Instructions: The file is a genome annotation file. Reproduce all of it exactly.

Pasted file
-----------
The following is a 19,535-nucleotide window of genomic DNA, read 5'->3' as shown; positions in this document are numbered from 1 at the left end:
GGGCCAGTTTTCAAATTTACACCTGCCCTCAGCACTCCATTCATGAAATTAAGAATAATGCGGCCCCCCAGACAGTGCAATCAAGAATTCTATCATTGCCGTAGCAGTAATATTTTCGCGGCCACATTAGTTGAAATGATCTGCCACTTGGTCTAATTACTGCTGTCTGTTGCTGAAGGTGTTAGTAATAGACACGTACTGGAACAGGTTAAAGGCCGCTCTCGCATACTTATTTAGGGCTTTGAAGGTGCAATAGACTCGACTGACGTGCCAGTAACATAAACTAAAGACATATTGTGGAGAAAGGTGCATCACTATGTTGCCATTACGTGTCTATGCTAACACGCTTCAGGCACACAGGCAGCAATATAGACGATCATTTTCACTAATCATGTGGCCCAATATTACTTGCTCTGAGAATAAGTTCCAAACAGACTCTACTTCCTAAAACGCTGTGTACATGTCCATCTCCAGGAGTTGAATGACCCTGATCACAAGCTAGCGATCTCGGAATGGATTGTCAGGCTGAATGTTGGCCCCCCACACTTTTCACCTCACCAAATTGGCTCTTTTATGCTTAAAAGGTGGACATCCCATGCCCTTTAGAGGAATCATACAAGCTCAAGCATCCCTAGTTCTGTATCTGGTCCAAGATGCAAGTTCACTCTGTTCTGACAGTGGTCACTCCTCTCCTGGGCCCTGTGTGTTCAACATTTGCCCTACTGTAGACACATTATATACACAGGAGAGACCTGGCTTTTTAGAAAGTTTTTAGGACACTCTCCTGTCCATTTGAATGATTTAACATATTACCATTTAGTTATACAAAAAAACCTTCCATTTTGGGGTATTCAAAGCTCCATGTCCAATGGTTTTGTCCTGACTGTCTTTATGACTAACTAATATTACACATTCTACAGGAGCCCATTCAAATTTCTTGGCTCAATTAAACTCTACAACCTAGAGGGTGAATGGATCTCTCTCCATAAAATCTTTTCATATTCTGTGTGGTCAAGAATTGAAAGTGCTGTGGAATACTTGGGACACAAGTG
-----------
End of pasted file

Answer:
The following is a 19,535-nucleotide window of genomic DNA, read 5'->3' as shown; positions in this document are numbered from 1 at the left end:
GGGCCAGTTTTCAAATTTACACCTGCCCTCAGCACTCCATTCATGAAATTAAGAATAATGCGGCCCCCCAGACAGTGCAATCAAGAATTCTATCATTGCCGTAGCAGTAATATTTTCGCGGCCACATTAGTTGAAATGATCTGCCACTTGGTCTAATTACTGCTGTCTGTTGCTGAAGGTGTTAGTAATAGACACGTACTGGAACAGGTTAAAGGCCGCTCTCGCATACTTATTTAGGGCTTTGAAGGTGCAATAGACTCGACTGACGTGCCAGTAACATAAACTAAAGACATATTGTGGAGAAAGGTGCATCACTATGTTGCCATTACGTGTCTATGCTAACACGCTTCAGGCACACAGGCAGCAATATAGACGATCATTTTCACTAATCATGTGGCCCAATATTACTTGCTCTGAGAATAAGTTCCAAACAGACTCTACTTCCTAAAACGCTGTGTACATGTCCATCTCCAGGAGTTGAATGACCCTGATCACAAGCTAGCGATCTCGGAATGGATTGTCAGGCTGAATGTTGGCCCCCCACACTTTTCACCTCACCAAATTGGCTCTTTTATGCTTAAAAGGTGGACATCCCATGCCCTTTAGAGGAATCATACAAGCTCAAGCATCCCTAGTTCTGTATCTGGTCCAAGATGCAAGTTCACTCTGTTCTGACAGTGGTCACTCCTCTCCTGGGCCCTGTGTGTTCAACATTTGCCCTACTGTAGACACATTATATACACAGGAGAGACCTGGCTTTTTAGAAAGTTTTTAGGACACTCTCCTGTCCATTTGAATGATTTAACATATTACCATTTAGTTATACAAAAAAACCTTCCATTTTGGGGTATTCAAAGCTCCATGTCCAATGGTTTTGTCCTGACTGTCTTTATGACTAACTAATATTACACATTCTACAGGAGCCCATTCAAATTTCTTGGCTCAATTAAACTCTACAACCTAGAGGGTGAATGGATCTCTCTCCATAAAATCTTTTCATATTCTGTGTGGTCAAGAATTGAAAGTGCTGTGGAATACTTGGGACACAAGTG